That could open a door for Dugan. If he’s healthy and plays well to begin 2015 in the Minors, he’ll be on the Phillies’ radar. Ideally, Dugan is a fourth outfielder on a good team. There is plenty of use out there for the Nate Schierholtzes and Gerardo Parras of the world. That type of guy is valuable.
Dugan has hit both lefties and righties well in the Minors, a trait that not a lot of younger guys like him have developed. He has a career minor league OPS of .833 against lefties (as a lefty, there was a short time he tried switch-hitting), and an .854 OPS against righties.
He took advantage of Reading playing as a hitter’s park, and that would probably continue if he starts there again next year. If he is told to start at Lehigh Valley, it would be a case of the Phillies showing some faith in a player despite prior injury.
Maybe that’s just the news Dugan would like to hear next spring in Clearwater.
Going into the 2014 season, there was hope, promise, and some sort of optimism that we could see some great performances and talented players in Reading.
Though the All-Star Game is far past the midway point of the Eastern League season, I figured it was as good a time as any to recap the first “half” of the season (if we can really call it that), and take a look back while looking ahead to the team’s final 49 games.
While the outstanding performances have been few and far between, some great things did happen this year. But, for the most part, the story of the 2014 Reading club has been written over the past month: it’s a flawed team that doesn’t have a ton of talent, and they have scuffled to a 38-55 record. Continue reading Reading Report: At the Break
I wish I had something fresh, new and exciting to report with the Fightins this past week. Alas, with the team’s 0-6 record, there just isn’t much to talk about here, so we will keep this to a bare-bones recap.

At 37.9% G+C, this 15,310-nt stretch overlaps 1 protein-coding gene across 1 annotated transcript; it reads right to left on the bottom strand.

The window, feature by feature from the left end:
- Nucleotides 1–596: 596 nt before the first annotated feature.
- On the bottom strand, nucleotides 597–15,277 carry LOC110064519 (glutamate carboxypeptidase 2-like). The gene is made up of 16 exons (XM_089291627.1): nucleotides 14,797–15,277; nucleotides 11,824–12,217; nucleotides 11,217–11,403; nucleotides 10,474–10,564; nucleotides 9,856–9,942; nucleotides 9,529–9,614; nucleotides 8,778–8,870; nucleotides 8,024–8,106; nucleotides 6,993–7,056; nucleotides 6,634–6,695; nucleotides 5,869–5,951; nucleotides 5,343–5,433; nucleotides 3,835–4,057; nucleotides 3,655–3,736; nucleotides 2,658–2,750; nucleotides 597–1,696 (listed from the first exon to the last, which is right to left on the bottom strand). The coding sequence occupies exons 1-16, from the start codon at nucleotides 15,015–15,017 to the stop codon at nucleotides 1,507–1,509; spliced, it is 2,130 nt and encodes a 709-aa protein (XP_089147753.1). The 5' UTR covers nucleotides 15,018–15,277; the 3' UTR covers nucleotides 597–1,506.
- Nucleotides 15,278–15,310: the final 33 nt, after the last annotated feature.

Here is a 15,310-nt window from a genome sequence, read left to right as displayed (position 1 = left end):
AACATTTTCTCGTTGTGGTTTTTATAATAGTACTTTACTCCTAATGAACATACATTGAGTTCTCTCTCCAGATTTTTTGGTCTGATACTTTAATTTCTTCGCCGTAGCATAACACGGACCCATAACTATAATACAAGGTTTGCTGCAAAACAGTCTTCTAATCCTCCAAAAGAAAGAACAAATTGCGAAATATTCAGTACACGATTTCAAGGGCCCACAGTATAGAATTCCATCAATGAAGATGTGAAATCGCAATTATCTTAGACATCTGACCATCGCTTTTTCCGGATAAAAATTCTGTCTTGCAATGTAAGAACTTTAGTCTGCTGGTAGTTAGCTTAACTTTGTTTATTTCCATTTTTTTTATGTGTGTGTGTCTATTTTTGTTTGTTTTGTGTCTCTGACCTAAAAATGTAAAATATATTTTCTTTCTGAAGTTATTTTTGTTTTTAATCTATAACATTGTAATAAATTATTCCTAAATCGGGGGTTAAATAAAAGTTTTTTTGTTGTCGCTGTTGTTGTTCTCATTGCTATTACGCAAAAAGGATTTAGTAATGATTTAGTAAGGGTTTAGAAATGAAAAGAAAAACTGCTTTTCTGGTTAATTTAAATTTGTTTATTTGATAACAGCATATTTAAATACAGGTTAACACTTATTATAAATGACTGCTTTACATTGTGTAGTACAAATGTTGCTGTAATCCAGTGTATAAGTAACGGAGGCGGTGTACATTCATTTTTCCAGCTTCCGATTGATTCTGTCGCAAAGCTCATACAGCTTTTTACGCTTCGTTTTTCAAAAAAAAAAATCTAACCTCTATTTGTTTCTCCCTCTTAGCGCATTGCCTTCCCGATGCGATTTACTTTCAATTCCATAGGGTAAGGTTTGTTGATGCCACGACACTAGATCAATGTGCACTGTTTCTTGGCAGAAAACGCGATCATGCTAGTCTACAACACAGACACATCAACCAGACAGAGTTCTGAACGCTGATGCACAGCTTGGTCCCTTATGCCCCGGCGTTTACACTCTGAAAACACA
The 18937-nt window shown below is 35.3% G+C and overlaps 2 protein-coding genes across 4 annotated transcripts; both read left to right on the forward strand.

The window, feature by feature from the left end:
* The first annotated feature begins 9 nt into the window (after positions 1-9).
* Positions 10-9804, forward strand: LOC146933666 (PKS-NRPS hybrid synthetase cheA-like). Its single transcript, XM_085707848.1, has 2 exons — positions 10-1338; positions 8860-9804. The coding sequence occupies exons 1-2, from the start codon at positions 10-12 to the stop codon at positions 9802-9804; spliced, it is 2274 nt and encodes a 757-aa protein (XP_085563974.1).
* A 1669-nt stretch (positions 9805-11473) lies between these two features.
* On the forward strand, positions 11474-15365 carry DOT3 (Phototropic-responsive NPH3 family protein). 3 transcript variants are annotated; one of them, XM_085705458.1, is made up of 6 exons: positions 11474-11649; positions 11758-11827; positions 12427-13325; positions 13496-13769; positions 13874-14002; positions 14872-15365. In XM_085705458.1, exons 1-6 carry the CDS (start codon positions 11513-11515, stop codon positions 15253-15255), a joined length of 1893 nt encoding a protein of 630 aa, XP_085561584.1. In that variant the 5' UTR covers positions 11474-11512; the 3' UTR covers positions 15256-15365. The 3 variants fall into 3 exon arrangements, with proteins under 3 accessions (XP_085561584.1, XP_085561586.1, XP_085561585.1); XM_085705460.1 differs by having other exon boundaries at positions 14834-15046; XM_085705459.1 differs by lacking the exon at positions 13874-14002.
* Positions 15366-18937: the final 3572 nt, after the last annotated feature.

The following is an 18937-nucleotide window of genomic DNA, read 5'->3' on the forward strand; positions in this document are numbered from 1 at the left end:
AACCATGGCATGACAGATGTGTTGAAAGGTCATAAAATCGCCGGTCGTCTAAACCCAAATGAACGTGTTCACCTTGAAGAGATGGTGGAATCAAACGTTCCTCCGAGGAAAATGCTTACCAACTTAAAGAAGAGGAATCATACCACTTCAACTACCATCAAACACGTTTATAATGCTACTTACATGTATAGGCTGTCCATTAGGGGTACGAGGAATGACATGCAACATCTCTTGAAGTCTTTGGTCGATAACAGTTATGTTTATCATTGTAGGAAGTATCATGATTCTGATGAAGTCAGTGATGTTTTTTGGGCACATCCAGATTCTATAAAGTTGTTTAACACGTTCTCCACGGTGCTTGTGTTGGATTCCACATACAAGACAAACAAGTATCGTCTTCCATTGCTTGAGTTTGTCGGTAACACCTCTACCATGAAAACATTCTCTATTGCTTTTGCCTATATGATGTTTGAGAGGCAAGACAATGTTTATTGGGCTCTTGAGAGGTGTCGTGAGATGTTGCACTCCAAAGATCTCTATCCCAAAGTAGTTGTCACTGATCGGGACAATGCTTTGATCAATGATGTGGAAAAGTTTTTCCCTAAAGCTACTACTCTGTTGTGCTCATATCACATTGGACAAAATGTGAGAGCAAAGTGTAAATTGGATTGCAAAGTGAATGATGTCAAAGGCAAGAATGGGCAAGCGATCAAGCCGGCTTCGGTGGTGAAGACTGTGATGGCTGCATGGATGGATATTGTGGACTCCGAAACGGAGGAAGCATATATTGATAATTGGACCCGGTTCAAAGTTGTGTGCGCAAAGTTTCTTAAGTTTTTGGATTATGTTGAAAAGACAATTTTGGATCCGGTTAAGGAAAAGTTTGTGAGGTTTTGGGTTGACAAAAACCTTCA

It was a mediocre 2-3 week for the Fightins over these past five contests, with a rainout thrown in against New Britain on Thursday. Let’s get to the big stories of the week, including one man on the comeback trail, and another getting his first taste of the Bigs.
Okay, before I start with the notes from the XST game, let me give you the big news. Ethan Martin pitched in the Threshers’ game tonight. He gave up a single and walked 2 batters. He lasted only 2/3 of an inning. He threw 23 pitches, only 8 for strikes. Now for the bad news. He hit 92 only once. (Dunedin’s Florida Exchange Stadium posts the pitch speed.) He was in the 89-91 range for all of his other fastballs. After ground balls to first on 3-1 counts for each of the first two batters, he surrendered a single on a 1-0 pitch. Then he walked the next batter on 4 pitches. After a visit by Milacki to the visibly aggravated Martin, he ran a deep count before walking his last batter to load the bases. I’m not so much concerned about his command, the umpire was erratic all night, prompting catcalls from the fans all night. But the lack of velocity was alarming.
So, let’s finish the Threshers’ report. Darin Ruf started in left field. Continue reading XST and Threshers May 9, 2014